MADISON, Wisconsin — The Republican-controlled Wisconsin Assembly approved two bills Wednesday that would protect girls’ and women’s school sports from participation by biological males who identify as females — votes that some Democrat lawmakers equated to hateful discrimination that could increase the likelihood of suicide among students who have changed gender identity.
Lawmakers approved Assembly Bill 195 and Assembly Bill 196 by identical 59-38 votes and sent them on to the state Senate. The first bill defines sports in the University of Wisconsin and technical college sports based on the sex of the participants, “determined by a physician at birth and reflected on the birth certificate.” The second has the same regulations for public schools and private schools that participate in the school-choice program. The bills prohibit biological males from competing in female sports, and create a co-ed category for athletes who wish to compete against males and females.
Debate on the legislation was not only partisan but at times vitriolic. Several Democrat lawmakers who opposed the bills accused Republican supporters of being “mean-spirited,” “cruel,” “cold-hearted,” and hating homosexuals and those who have changed their gender identity. One lawmaker said supporters of the bills sound like “schoolyard bullies.”
“I cannot believe you can sit there cold-heartedly and let these children be used politically. You don’t have people hammering down your doors asking for this legislation,” insisted Rep. Christine Sinicki, a Milwaukee Democrat. “This is nothing but red meat for you, and the children are going to suffer. Mr. Speaker, I just cannot believe that this body can be that cruel.”
Rep. Kristina M. Shelton, a Democrat from Green Bay, called the bills a “fishing expedition” and “a bill in search of a problem that doesn’t exist.” She described the proposals as not only harmful but life-threatening, due to increased risk of self-harming behavior when students are not accepted under their preferred gender identity. Then she issued a not-so-veiled threat.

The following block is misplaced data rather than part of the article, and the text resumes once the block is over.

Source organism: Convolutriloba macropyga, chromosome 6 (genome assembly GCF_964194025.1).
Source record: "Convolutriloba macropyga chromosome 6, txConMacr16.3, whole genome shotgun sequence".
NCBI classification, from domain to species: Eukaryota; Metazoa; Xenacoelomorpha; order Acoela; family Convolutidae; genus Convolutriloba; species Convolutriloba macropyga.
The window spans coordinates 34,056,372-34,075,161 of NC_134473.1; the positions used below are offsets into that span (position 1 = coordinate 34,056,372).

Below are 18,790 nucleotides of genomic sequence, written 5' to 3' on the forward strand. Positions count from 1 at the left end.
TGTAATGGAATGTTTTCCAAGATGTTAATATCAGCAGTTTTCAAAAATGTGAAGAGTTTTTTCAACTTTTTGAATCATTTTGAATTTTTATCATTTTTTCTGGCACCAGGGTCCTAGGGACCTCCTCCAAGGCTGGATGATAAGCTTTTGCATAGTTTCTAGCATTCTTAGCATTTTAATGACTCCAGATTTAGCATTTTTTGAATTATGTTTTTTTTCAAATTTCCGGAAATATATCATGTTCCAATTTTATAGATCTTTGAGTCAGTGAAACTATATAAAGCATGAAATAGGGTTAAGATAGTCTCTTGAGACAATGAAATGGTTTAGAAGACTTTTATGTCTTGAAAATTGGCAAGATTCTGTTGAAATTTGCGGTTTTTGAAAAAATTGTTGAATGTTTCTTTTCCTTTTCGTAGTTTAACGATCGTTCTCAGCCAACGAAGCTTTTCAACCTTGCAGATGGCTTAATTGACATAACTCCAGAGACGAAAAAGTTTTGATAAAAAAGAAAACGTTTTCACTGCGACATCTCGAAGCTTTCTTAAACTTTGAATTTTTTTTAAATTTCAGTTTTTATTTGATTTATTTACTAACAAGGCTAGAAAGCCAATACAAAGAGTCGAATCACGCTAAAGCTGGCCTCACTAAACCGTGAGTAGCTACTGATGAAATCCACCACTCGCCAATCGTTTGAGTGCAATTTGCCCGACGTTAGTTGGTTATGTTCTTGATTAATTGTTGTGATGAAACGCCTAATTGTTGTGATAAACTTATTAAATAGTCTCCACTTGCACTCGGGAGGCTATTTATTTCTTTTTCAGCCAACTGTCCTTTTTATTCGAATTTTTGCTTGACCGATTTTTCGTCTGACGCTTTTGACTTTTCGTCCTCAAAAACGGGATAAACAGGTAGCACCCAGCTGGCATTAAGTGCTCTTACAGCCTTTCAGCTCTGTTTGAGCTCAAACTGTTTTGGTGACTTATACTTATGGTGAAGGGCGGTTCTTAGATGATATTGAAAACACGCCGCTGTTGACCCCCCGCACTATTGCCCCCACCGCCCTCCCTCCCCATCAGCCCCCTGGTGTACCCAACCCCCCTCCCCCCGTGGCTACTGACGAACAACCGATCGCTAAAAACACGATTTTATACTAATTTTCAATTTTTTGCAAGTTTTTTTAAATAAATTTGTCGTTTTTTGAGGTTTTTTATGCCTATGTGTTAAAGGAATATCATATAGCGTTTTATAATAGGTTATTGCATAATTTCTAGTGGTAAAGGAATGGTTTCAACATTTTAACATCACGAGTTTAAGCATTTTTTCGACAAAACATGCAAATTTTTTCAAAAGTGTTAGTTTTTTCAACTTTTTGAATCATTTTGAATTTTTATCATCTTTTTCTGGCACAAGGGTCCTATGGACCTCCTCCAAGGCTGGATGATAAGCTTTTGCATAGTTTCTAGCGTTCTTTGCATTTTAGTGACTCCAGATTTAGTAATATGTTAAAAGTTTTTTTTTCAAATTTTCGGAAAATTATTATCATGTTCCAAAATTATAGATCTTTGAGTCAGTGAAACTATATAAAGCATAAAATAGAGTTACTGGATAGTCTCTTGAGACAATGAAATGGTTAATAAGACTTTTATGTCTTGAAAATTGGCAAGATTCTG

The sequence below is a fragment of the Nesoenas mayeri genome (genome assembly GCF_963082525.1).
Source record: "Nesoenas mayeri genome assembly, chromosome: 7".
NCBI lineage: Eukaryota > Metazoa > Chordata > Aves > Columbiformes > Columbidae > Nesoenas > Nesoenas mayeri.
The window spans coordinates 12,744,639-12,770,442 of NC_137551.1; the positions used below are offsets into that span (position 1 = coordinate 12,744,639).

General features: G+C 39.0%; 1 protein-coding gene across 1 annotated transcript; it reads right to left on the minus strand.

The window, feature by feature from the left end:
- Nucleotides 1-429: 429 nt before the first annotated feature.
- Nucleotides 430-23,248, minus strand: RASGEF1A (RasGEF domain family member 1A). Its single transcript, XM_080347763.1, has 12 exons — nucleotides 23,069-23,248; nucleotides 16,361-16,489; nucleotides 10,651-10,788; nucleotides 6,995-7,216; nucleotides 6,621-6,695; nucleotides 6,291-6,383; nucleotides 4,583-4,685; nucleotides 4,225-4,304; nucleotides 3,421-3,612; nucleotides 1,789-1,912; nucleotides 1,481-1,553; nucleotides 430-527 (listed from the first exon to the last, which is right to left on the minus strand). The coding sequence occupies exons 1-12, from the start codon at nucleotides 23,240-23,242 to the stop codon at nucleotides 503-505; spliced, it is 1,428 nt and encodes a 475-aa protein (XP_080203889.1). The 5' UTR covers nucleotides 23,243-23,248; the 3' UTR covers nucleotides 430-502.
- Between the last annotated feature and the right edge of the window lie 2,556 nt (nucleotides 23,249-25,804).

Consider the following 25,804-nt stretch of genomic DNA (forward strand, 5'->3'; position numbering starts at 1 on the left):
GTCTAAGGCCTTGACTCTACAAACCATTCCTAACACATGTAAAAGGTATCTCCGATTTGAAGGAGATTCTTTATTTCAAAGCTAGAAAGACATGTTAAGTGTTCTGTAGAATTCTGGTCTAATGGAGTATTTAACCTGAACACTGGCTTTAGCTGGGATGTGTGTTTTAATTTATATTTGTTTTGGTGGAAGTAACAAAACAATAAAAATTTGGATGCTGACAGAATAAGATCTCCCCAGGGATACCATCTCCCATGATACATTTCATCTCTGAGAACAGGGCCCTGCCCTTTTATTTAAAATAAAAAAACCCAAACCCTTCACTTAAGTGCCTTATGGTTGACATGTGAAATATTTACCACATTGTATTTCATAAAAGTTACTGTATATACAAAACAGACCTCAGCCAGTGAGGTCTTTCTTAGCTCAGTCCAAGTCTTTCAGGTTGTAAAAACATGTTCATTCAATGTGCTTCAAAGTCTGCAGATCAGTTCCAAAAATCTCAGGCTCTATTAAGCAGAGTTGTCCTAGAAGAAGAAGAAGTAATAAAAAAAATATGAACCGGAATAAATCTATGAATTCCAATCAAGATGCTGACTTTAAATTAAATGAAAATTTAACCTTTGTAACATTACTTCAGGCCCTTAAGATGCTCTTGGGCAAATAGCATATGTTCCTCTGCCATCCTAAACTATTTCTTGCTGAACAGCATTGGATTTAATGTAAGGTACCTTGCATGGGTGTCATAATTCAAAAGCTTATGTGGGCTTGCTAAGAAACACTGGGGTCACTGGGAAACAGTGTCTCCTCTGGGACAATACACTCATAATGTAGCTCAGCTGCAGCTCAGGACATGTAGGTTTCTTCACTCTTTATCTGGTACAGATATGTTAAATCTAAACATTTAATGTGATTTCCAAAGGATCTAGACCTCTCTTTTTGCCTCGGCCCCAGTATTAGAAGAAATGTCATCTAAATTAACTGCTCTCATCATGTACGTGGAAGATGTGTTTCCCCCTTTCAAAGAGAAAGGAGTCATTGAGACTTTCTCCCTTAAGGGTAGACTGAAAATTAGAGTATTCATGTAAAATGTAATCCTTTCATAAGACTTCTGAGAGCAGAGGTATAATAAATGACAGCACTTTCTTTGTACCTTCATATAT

“The Wisconsin State Legislature should not be one of the things that causes our children harm,” Shelton said. “Everyone counts, folks, but we’re all accountable, and those that vote yes on this bill will be held accountable.”
Very similar to the public hearings held May 26 at the Wisconsin Capitol, Wednesday’s debate showed differences so sharp it’s hard to imagine any room for common ground. Democrats insisted the votes were a waste of time, because Democrat Gov. Tony Evers will veto the bills. Republicans countered that protecting girls’ and women’s sports from usurpation by biological males is important. With Evers’ likely veto and his re-election bid on the horizon, the issue of females in school sports will become prominent in the 2022 race for governor.
The worldviews of the partisans are worlds apart, but they boil down to a key question: what makes male and female? Supporters of the bills say genetics assigns biological sex at birth, while opponents say a person can decide whether they are male or female and choose their “gender identity.”
“This isn’t bigotry, this is science,” said Rep. Janel Brandtjen, a Republican from Menominee Falls and co-sponsor of both bills. Brandtjen predicted that not protecting girls and young women from competition from biological males will mean the end of female sports in high schools and colleges.